My letter to Congressman Albio Sires
Updated: Jun 29, 2020
Dear Representative Sires - My name is Brian Schiller and I'm a New Jersey citizen in your district. I was glad to read your recent statement regarding the George Floyd, Ahmaud Arbery, and Christian Cooper incidents. It showed your sensitivity and concern for racial injustice and the specific plight of African Americans who have been subject to systemic racism for centuries. However, I think it is time that such sentiments manifest themselves in more than just a statement of concern. We need legislation on the federal level that requires local communities / local police departments to change their old standards of policing (variations on the military / aggressive model) to a more community based policing system, one that puts an emphasis on respecting civil liberties and works together with communities.
As we are from New Jersey, I probably don't have to tell you about the Camden Police Department and the success they've had since it has gone to the community model. There is not only less crime, but less police on suspect violence. In fact, in an article from 2018, a Camden police cadet said, “Now we’re being taught not only should we make it home safely, but so should the victim and the suspect.”
Imagine that. Congressman, it just amazes me that we haven't taken the success of this strategy and promoted it as a national strategy, one that all departments throughout the US could strive to emulate. Here is the link to that article: https://www.citylab.com/equity/2018/01/what-happened-to-crime-in-camden/549542/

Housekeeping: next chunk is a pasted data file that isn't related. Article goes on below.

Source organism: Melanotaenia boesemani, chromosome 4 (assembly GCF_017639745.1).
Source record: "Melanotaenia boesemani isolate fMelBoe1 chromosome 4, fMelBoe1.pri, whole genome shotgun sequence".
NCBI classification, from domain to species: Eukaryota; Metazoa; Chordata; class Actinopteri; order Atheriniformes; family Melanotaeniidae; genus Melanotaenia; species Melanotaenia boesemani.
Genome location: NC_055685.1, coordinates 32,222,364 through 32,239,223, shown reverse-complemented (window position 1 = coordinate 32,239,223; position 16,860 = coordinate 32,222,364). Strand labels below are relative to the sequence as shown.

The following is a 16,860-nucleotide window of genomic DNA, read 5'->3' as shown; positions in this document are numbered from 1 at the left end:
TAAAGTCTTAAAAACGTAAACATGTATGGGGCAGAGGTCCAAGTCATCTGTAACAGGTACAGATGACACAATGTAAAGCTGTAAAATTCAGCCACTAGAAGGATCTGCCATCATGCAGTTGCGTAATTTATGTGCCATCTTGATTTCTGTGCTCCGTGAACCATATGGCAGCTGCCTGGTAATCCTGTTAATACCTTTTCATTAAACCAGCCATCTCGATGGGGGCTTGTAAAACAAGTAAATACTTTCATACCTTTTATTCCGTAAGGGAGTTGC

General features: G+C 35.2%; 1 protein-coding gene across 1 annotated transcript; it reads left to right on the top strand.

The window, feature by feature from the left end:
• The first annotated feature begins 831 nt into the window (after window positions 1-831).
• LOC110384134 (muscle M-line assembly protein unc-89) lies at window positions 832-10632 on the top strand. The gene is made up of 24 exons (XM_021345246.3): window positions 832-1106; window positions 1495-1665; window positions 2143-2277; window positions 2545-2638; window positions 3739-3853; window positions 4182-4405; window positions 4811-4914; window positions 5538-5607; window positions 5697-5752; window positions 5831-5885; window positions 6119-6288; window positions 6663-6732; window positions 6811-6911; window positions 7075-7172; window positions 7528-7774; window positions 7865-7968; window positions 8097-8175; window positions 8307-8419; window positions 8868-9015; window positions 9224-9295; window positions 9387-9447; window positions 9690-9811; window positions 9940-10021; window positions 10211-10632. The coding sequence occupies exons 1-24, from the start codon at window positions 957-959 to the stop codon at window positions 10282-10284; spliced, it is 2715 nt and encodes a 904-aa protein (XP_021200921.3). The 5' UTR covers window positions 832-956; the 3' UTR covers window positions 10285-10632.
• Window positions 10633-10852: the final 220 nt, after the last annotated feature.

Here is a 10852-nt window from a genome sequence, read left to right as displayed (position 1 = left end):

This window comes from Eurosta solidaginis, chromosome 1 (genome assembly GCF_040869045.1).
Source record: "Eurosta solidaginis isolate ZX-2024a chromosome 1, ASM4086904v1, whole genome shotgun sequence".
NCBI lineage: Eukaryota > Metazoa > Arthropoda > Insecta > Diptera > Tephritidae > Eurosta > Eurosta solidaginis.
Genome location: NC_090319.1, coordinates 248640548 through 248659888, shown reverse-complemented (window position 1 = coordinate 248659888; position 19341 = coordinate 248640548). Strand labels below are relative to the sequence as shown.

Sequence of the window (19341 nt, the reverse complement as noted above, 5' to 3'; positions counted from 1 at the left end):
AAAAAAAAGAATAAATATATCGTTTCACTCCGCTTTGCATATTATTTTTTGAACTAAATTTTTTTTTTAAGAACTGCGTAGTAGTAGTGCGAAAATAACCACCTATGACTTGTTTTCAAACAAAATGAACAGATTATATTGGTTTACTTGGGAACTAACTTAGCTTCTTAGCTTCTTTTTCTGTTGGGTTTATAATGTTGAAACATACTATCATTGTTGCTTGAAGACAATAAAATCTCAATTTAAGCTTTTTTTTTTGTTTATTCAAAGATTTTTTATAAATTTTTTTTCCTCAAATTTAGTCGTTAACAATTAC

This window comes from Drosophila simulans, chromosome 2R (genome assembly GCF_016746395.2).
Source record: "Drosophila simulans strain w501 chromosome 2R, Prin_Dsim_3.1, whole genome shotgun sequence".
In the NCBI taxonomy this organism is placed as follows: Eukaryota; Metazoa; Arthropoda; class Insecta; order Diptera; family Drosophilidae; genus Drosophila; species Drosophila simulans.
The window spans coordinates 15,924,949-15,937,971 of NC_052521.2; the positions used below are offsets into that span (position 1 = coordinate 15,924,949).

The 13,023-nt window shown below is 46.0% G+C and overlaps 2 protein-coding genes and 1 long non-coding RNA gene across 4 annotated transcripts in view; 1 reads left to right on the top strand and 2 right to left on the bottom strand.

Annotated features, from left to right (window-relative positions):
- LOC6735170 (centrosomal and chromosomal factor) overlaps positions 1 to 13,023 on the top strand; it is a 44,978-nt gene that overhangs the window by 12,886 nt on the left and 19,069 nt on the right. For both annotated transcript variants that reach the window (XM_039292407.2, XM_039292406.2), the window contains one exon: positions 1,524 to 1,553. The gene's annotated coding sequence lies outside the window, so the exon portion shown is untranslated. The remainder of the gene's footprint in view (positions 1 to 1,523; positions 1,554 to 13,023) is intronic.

Over the last decade or so, as I watched incident after incident on the local and national news, always with the same sense of dread and shame, profilings and police abuse that have been going on for decades but were only now confirmable because of recent video phone technology, I compiled a signifiant amount of anecdotal evidence in my brain that informed me we needed urgency on these matters well before we got to the Floyd murder. As I've watched with horror from my own tv, I've often thought, there must be a common sense solution to such injustice. There has to be a way to ferret out rogue cops through testing and training. At the very least, there should be a way to get these cops on desks and away from hurting people. No one should be out in the field if they are not skilled in de-escalation and conflict resolution. Unfortunately, I've come to learn for reasons that are unknown to me, local departments throughout the US are unable to do this.
And so I have come to realize, as we did back in the 1960s with national Civil Rights legislation, if we are going to change things, we need to lead from the federal level. Simply put, the current models of policing are unsustainable and not conducive to respecting civil liberties for all its citizens in a healthy and free society.
That is why I ask you Representative Siros, to work towards drafting new legislation or amendments to existing Civil Rights legislation that requires local police departments to move away from older agressive standards of policing and adapt one that is based on community policing. Once we demilitarize and defund the police and return to community policing, we can then begin the equally important work of reforming a biased judicial system.
In final, I will be waiting for and reading your response very carefully and closely. While I am not an African American person, I demand that the rights of my fellow citizens be taken seriously. Racial profiling is a sickness that exists in almost every police department, if not on every corner of American society. And if we don't lead on this issue, if we continue to kick the can down the road as we have done for decades, it will only come back and hurt us again and again. And when it does, we will not only bear the shame of our failure to act and the sorrow of another unnecessarily damaged or lost life, but we will need to vote in representatives who have the integrity, drive, and guts to get it done and do the right thing.